Nochebuena y Navidad

Christmas is one of the biggest holidays in Spain, alongside Easter, and it marks the beginning of a two-week winter break. It’s a widespread tradition celebrated by both religious and non-religious families and, even though some aspects may vary throughout the country, here’s what most Spanish people do on those days:

December 22nd: The national lottery. Despite not being directly related to Christmas celebrations and not being a holiday, it’s a big deal in Spain. Many people buy lottery tickets to share with family, friends or co-workers and follow the live broadcast.




December 24th: on this day, called “Nochebuena” (Christmas Eve), many families gather to have dinner together. The menu usually consists on elaborate dishes which include expensive seafood or roast meat, and the dessert is the popular “turrón”, and also shortbread cookies and even Italian panettone. In Catalonia it is believed that “Caga Tió” is the one brining the gifts. It’s a log with a face and a red hat, which children feed for a few weeks before they poke it with a stick to get the presents out of its “belly”.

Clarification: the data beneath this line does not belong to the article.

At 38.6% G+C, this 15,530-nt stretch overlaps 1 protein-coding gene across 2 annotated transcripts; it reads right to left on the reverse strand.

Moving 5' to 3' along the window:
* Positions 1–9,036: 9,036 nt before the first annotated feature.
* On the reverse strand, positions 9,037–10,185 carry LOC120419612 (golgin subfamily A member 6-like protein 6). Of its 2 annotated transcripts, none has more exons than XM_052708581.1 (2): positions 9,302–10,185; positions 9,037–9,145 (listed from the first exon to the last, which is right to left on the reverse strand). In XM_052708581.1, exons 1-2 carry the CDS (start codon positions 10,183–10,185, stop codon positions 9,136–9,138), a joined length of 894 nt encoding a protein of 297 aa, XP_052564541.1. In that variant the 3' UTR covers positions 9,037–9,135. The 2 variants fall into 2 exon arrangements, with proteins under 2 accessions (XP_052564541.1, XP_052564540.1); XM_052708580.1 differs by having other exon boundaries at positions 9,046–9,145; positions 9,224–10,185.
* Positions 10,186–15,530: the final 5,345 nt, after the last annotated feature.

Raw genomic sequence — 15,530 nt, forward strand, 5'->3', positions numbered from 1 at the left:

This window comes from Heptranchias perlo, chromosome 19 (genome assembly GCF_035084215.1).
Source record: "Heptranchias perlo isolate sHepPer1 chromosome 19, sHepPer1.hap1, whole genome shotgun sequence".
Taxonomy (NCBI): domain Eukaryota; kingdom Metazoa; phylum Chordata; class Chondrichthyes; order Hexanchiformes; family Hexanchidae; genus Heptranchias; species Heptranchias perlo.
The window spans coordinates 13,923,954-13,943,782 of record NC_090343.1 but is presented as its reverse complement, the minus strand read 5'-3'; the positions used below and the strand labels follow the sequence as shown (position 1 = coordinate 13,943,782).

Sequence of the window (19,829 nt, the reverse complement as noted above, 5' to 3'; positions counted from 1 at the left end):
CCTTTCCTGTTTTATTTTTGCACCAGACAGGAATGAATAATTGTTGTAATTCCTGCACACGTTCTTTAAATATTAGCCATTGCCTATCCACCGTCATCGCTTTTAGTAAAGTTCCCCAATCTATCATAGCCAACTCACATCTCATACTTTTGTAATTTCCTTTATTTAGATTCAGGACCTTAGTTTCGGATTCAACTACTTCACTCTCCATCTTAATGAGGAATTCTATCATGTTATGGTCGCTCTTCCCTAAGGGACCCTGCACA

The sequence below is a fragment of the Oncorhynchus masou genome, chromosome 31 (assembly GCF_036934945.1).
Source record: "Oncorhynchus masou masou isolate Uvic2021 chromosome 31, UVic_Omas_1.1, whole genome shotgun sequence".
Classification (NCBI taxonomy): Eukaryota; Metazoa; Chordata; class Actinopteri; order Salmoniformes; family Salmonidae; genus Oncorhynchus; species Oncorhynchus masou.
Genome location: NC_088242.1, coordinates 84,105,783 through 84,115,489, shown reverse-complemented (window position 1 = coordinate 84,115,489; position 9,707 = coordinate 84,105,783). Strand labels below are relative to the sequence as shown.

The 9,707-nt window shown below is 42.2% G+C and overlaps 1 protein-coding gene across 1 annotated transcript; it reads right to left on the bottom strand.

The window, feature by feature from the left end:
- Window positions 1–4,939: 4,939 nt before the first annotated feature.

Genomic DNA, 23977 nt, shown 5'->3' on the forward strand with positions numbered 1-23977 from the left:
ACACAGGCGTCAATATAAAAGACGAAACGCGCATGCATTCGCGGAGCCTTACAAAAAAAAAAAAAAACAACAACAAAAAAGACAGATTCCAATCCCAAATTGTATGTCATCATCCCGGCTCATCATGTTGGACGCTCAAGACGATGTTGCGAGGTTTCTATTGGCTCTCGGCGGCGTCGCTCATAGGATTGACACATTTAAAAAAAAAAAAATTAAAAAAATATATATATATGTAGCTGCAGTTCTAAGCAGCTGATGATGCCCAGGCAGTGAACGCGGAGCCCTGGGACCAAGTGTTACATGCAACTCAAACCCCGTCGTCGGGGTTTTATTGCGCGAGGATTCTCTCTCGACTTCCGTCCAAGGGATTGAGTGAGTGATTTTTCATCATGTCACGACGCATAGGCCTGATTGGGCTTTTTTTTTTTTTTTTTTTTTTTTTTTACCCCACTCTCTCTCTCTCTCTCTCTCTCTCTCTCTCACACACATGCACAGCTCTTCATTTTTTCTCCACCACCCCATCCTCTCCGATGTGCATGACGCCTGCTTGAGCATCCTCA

December 25th: depending on the area and each familiy’s traditions, they may gather on the 25th to open Santa’s presents and have lunch instead of dinner. This is the case in Catalonia, where people eat a soup called “escudella” (with pasta, “meatballs”, chickpeas, etc.) and stuffed turkey or chicken.





December 26th: this day is only a holiday in Catalonia and the Balearic Islands. Families or friends gather (again) to eat cannelloni and soup, made from what was left from Christmas feasts.





How do you celebrate Christmas in your country? Do you eat a lot, too? :P

Let us know in the comments!


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- Imagen Lotería: por Thirunavukkarasye-Raveendran. Estraída de Wikipedia, con licencia Creative Commons BY CC 4.0
- Imagen Tió: por Toniher. Extraída de Wikipedia, con licencia Creative Commons CC BY-SA 3.0
- Imagen Escudella: por Emi Yañeez. Extraída de Flickr, con licencia Creative Commons BY CC 2.0 (recortada)
- Imagen Canelons: por Juan Emilio Prades Bel. Extraída de Wikipedia, con licencia Creative Commons CC BY-Sa 4.0

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